I also picked up The Fandom by Anna Day from the library, which I’ve had on my TBR since it came out. I have a feeling this is going to be one of those YA books where I get to the end and shake it and wish it had lived up to its potential. The characters only paid £10 for their photo-op at ComicCon, which makes me think the author doesn’t quite know enough about her subject matter. I also don’t think it’s going to be cleverly subversive like I was hoping. But I could be completely wrong.

What do you think you will read next?

I’ve  downloaded Waking Gods by Sylvain Neuvel and while I haven’t started it at time of writing, I am on the late shift at work tonight and will begin it while driving home.

legionskindeepcoverI also have White Night by Ellie Marney from the library, and my hold on Skin Deep, the sequel to Legion, came in today and I will pick it up tomorrow. So one of those will definitely be next.

What are you reading this week?~ Emily

#WWW Wednesday – July 25, 2018

It’s time for WWW Wednesday! This blog hop is hosted by Sam over at A World Of Words. Link up with us by commenting on Sam’s post for this week, and just answer the three questions.

wwwwednesday

I didn’t post last week because it would literally have been a repeat of the week before’s post. This has not been a great reading month! Oh well.

What have you recently finished reading?

I read The Curious Incident of the Dog in the Nighttime by Mark Haddon over the weekend. I had intended to read it before we saw the stage show at the start of July but never got around to it. It’s a really fascinating book. I kinda wish I had made time to read it before the show since I knew exactly what was going to happen, but I still flew through and really enjoyed it.

What are you currently reading?

My reading has been a bit all over the place recently so I’ve got a few things on the go at once when I wouldn’t normally.

I am nearly halfway through the fourth Frey & McGray audio book, The Loch of the Dead. One of the issues I had with the third book, namely that Frey and McGray spend a lot of time apart and therefore aren’t bantering or bickering, is also an issue here. But this plot is at least a bit more interesting than the third one was.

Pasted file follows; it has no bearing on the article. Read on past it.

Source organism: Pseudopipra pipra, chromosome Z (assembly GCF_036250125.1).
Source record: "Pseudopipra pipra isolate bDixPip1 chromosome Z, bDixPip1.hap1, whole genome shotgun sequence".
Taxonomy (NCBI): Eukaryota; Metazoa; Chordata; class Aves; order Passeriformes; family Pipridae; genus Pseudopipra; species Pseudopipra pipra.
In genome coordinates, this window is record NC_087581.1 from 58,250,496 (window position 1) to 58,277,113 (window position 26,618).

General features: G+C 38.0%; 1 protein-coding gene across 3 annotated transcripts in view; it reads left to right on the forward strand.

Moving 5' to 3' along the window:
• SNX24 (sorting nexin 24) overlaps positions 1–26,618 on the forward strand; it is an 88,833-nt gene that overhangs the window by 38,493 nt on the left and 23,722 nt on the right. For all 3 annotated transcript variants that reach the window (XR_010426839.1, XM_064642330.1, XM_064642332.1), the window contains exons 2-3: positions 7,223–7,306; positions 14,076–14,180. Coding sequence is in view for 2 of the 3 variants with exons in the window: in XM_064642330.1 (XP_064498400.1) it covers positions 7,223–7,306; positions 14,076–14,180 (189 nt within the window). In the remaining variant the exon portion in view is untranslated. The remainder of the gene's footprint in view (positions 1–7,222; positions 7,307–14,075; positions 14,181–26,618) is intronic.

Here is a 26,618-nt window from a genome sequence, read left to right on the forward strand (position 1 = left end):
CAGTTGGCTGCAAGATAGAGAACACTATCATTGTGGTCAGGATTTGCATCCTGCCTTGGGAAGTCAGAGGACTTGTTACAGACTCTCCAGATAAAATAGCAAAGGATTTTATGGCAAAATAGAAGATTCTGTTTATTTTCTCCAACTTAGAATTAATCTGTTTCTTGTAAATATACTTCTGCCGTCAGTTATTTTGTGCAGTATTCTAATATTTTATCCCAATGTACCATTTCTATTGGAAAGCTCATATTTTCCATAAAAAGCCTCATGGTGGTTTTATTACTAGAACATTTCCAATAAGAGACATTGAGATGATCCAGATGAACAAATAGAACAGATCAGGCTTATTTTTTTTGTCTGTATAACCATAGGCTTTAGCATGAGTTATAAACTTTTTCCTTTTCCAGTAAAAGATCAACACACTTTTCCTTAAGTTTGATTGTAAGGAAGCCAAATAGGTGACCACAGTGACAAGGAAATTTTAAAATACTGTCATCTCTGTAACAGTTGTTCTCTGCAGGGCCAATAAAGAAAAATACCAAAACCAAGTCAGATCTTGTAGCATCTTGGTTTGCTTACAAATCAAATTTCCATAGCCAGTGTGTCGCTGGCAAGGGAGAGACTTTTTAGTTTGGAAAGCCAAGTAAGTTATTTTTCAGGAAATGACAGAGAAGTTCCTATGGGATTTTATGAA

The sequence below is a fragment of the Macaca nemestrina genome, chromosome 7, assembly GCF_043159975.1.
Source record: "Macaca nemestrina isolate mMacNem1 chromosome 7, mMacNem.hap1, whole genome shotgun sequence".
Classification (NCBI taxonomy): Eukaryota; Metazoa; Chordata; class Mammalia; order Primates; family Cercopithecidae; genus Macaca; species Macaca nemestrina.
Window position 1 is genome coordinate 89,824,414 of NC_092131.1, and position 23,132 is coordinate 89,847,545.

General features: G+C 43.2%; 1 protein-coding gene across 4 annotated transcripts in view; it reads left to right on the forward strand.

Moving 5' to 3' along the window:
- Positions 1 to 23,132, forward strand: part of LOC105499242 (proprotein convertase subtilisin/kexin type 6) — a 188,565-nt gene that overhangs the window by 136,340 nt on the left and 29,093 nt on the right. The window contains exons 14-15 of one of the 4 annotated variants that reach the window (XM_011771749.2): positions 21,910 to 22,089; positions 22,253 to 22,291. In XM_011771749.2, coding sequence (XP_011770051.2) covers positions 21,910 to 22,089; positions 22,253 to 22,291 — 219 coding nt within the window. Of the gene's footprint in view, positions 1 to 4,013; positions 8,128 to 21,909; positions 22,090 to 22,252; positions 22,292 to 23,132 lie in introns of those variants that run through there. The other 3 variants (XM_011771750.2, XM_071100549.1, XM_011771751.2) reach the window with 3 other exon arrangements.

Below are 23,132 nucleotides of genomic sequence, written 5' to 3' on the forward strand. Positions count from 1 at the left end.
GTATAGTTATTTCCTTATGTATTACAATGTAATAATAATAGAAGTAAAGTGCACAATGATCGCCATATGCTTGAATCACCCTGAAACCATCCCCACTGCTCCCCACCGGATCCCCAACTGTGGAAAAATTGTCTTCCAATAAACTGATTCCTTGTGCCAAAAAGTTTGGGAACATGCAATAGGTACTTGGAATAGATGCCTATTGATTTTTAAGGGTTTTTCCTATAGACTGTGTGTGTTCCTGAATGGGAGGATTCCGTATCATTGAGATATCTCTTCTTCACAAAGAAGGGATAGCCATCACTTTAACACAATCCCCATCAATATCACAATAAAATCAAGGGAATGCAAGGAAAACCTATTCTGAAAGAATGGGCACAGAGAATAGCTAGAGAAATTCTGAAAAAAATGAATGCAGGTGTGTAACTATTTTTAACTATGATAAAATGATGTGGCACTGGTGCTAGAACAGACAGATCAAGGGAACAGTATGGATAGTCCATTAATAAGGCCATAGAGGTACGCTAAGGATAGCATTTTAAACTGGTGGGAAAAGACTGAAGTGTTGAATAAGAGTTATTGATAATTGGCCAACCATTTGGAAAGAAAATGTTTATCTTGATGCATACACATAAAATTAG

I am also halfway through Alive! by Loren D. Estleman, which I picked up from the library purely because of the cover. And also because I’m an archivist and the main character is an archivist. The mystery is fairly straightforward but it is a good one for classic film buffs with all the trivia peppered through it.

I also started The Other Alice by Michelle Harrison just this afternoon while I was out and forgot to take Alive!, so I needed to read something on my phone. I think I will really enjoy this one. I am going to try to finish Alive! before I really commit to this one, though.

I am technically still reading Blackwing by Ed McDonald and All Quiet on the Western Front by Erich Maria Remarque but they’re on hold for a bit..

What do you think you will read next? 

I still have Beauty and the Werewolf  by Mercedes Lackey out from the library, so I think that will be next.

What are you reading this week?~ EmilyP.S. If you’re  interested, head over to my writing blog, Letting the Voices Out, to read a snippet of my current WIP.